You could say that I fell face-first into my career.
When I was in junior high school, it was my job on my family’s ranch in Western Alberta, Canada, to help take care of our herd of about 300 cows. One morning it was about 40° below zero and the tractors wouldn’t even start. Trekking out to the fields on foot before school, carrying a bail in each hand, I slipped - boom! - and planted my face right into a fresh cow pie. It froze right onto me before I could wipe it off.
That’s when I paused and pondered life for a moment. My Dad had been urging me to choose a career: doctor, lawyer or engineer. I had eliminated lawyer because I'm not a big fan of reading and writing (I have severe dyslexia). I wasn’t that interested in biology, so medicine made little sense. Standing there in that icy field, cow patty adhered to my face, knowing I still had to feed those cows because they were hungry and didn’t much care about my predicament, the decision seemed pretty clear.
“You know,” I thought, “it might not be such a bad idea to go to college and become an engineer."
So I did. Studying engineering enabled me to understand software and artificial intelligence. It taught me how things worked. But ranching and being a cowboy taught me something more important - how life worked.
The point is, they’re all a part of me.
From the time I was 3, I was driving a tractor (my Dad put it in what we called “granny gear”). Later, when the fields needed clearing, there I was moving rocks. Of course, when the cows needed to be fed, regardless of temperature, I did that too.
But it wasn’t all hard work. Roping -- working as a cowboy -- well, that’s a passion and remains so today. I began roping when I was just a year-and-a-half old. A saddle maker made me a pair of chaps and a custom baby rope. I used the rope to rustle up chickens and one particularly mean tom turkey that needed to be taught a lesson. I’ve been hooked ever since.
So when my wife admonishes me: “Either quit whining about your knee or stop jumping off horses.” I tell her, “Okay,” and I quit whining.
It’s worth it. Every day being a cowboy reminds me of all the lessons I’ve learned from that way of life. They are so ingrained in who I am that they’ve become the moral base for my company, virtual assistant maker Next IT.
Call them my cowboy rules of life:
1. Failure is not an option. It doesn't matter how cold it is or whether you're sick. If you don’t feed the cows, they die.
2. Treat other people well. When you run into trouble on a ranch, the only people who can help are your neighbors, so you’d better treat them fairly. Same thing goes for work. You never know who your next business partner will be.
3. Always have a backup plan. If you plant wheat, and a drought wipes out your crop, you’ll be okay if you have a backup plan, like cattle. You can stay alive for another year until you can grow your wheat. Business is no different. No matter how good your ideas, something can go wrong. So always make a contingency plan.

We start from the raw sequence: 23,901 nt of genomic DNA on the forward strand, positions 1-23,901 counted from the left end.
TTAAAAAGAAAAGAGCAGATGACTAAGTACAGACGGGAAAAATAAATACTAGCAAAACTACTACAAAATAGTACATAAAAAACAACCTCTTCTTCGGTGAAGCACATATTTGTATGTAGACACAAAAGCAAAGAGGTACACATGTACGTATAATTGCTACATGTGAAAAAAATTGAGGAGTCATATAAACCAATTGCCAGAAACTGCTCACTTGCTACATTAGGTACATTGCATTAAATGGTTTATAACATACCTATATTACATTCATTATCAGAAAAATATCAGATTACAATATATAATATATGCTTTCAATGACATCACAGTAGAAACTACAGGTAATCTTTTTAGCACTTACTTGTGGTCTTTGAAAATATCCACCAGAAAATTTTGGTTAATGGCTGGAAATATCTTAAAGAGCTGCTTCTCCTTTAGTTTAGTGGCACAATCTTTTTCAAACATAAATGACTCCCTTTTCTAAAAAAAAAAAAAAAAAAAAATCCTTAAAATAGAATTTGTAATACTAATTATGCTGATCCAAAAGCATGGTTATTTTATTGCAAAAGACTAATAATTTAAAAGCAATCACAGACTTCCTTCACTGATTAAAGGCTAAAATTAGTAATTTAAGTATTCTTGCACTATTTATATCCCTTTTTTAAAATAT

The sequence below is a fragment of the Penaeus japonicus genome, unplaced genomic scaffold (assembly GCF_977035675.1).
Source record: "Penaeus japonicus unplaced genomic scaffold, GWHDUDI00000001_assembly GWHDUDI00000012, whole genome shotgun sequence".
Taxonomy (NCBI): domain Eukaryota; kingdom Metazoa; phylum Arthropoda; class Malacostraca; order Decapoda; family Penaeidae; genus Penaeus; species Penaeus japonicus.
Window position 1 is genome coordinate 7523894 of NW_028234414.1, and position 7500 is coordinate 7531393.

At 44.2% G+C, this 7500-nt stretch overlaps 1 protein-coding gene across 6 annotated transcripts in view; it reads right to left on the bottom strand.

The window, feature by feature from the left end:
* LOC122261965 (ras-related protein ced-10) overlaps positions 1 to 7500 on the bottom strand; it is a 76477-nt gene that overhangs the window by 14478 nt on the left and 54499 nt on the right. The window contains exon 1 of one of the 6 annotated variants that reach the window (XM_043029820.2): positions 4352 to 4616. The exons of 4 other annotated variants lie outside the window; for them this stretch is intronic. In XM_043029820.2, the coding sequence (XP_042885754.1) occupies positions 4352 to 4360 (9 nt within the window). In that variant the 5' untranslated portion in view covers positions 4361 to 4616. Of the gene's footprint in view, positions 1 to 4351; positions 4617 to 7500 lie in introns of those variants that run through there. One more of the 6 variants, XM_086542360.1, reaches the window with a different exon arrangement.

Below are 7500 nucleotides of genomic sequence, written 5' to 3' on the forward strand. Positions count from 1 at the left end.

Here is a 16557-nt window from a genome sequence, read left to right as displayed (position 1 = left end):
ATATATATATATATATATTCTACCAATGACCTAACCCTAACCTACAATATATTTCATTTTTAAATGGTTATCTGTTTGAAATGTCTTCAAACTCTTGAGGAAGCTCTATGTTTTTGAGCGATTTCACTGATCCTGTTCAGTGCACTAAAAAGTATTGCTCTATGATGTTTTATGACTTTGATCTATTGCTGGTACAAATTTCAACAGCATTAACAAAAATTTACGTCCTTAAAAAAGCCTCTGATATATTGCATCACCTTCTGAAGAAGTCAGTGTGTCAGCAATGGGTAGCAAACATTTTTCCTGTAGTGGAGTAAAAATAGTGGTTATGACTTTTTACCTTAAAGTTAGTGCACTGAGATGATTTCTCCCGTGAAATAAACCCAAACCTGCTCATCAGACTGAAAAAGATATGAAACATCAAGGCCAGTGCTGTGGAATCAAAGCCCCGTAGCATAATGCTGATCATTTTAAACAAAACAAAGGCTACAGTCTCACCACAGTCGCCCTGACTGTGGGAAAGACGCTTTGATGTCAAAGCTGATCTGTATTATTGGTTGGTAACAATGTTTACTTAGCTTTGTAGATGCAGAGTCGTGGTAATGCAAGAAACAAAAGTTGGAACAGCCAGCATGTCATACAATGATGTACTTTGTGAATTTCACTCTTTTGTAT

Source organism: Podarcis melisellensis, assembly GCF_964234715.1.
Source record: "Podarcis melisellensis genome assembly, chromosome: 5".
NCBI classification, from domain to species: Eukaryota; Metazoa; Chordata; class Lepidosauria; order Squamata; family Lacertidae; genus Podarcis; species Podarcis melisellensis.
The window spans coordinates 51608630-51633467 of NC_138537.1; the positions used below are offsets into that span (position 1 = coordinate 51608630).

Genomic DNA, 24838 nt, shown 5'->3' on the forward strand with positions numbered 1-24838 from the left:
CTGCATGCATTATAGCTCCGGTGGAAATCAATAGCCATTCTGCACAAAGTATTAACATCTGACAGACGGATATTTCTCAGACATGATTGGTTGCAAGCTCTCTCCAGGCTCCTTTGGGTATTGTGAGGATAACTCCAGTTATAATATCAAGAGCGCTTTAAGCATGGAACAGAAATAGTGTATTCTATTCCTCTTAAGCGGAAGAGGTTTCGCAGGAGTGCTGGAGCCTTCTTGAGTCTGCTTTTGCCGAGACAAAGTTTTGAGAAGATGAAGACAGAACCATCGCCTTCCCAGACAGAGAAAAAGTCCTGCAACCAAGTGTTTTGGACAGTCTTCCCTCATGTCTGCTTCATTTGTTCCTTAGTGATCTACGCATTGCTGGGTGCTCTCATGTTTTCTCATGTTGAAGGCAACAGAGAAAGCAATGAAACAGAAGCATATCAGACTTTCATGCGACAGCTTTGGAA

4. Listen to people around you. On a ranch, you always have to adapt to change. Maybe someone shows you a better way to harvest your fields. People invent new things all the time. As a CEO, I reserve the right to make a decision, but I highly encourage input. I’ve been known to switch sides in ten minutes if I hear an excellent argument.
5. Keep it simple. If you’re talking circles around someone, chances are you’re hiding your own ignorance. If you know your subject, you should be able to simplify it so even an eighth-grader can understand it.
6. You don't always have to be the best. You just have to be perfect (sometimes). When I was in my early 20s, I was regularly competing in rope matches at rodeos, and I told my friend that I was going to beat the best roper in the world, Roy Cooper, within a year. Let me just say that Roy Cooper was and is the god of calf roping.
It was a pretty lofty goal, so the next week, I started roping anyone, anytime, anywhere. Finally, I got the chance to take on Roy. I can’t say that I was a better roper than Roy. But I knew I had to rope as well as I humanly could. And I did. I made no mistakes. I was perfect.
And Roy? He made a slight bobble. That’s all it took. I won. It changed my life. Which leads me to the next rule:
7. Do the hard thing. No one would have given me a chance in hell of beating Roy Cooper. If I didn’t challenge myself, I wouldn’t have ever tried. If I didn’t challenge myself, I never would have taken on artificial intelligence. But I like doing the hard thing.
And, finally, the most important lesson I’ve learned:
8. You’re only as good as your word. Have integrity, even if others around you don’t. On a ranch, you have to trust people. And they have to trust you. That’s how it was and still is. I believe that business is the same. To this day I do multi-million dollar deals on a handshake.
When I was in fourth grade, my mentor told me, “Fred, if you can look yourself in the mirror every day and like what you're seeing, you're doing just fine.”
You know what? Nothing’s really changed.